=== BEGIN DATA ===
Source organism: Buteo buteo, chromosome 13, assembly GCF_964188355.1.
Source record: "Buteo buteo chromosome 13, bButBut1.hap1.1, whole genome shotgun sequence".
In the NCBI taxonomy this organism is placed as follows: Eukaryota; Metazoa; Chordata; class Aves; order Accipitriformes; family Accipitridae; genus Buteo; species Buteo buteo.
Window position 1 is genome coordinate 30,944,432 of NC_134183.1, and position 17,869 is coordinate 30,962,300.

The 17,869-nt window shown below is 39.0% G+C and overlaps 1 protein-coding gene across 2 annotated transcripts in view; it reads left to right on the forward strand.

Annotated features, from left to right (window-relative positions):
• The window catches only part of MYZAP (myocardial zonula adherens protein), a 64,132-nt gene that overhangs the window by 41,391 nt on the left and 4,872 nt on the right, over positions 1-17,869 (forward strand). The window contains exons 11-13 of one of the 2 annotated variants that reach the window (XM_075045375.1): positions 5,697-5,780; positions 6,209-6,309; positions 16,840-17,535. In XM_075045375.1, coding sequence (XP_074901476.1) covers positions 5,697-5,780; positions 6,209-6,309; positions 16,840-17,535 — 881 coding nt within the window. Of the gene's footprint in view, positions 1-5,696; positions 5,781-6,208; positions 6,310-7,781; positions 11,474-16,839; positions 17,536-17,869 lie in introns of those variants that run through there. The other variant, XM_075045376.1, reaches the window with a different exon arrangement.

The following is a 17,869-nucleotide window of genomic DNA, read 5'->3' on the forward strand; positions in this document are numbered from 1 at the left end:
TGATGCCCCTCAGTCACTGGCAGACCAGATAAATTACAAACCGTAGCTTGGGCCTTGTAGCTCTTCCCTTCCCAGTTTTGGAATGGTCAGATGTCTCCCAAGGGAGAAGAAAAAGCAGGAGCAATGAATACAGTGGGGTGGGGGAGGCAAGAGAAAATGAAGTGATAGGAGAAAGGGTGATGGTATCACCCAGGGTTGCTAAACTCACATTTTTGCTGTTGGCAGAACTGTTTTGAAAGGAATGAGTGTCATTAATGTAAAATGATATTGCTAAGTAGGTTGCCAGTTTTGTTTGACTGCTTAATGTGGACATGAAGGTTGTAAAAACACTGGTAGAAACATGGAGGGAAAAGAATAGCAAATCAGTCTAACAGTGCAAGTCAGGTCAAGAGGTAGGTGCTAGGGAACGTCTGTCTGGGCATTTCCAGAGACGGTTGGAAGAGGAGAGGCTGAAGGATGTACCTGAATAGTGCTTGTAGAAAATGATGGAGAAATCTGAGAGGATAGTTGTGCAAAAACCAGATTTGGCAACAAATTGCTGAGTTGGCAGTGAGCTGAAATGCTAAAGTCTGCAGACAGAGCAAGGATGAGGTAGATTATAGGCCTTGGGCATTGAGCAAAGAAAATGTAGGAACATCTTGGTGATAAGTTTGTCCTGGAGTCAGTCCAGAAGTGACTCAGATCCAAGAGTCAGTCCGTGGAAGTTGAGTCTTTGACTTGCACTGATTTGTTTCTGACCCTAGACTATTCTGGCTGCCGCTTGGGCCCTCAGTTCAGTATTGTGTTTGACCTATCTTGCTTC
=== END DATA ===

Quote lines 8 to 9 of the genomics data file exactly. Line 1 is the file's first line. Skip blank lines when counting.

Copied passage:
The following is a 17,869-nucleotide window of genomic DNA, read 5'->3' on the forward strand; positions in this document are numbered from 1 at the left end:
TGATGCCCCTCAGTCACTGGCAGACCAGATAAATTACAAACCGTAGCTTGGGCCTTGTAGCTCTTCCCTTCCCAGTTTTGGAATGGTCAGATGTCTCCCAAGGGAGAAGAAAAAGCAGGAGCAATGAATACAGTGGGGTGGGGGAGGCAAGAGAAAATGAAGTGATAGGAGAAAGGGTGATGGTATCACCCAGGGTTGCTAAACTCACATTTTTGCTGTTGGCAGAACTGTTTTGAAAGGAATGAGTGTCATTAATGTAAAATGATATTGCTAAGTAGGTTGCCAGTTTTGTTTGACTGCTTAATGTGGACATGAAGGTTGTAAAAACACTGGTAGAAACATGGAGGGAAAAGAATAGCAAATCAGTCTAACAGTGCAAGTCAGGTCAAGAGGTAGGTGCTAGGGAACGTCTGTCTGGGCATTTCCAGAGACGGTTGGAAGAGGAGAGGCTGAAGGATGTACCTGAATAGTGCTTGTAGAAAATGATGGAGAAATCTGAGAGGATAGTTGTGCAAAAACCAGATTTGGCAACAAATTGCTGAGTTGGCAGTGAGCTGAAATGCTAAAGTCTGCAGACAGAGCAAGGATGAGGTAGATTATAGGCCTTGGGCATTGAGCAAAGAAAATGTAGGAACATCTTGGTGATAAGTTTGTCCTGGAGTCAGTCCAGAAGTGACTCAGATCCAAGAGTCAGTCCGTGGAAGTTGAGTCTTTGACTTGCACTGATTTGTTTCTGACCCTAGACTATTCTGGCTGCCGCTTGGGCCCTCAGTTCAGTATTGTGTTTGACCTATCTTGCTTC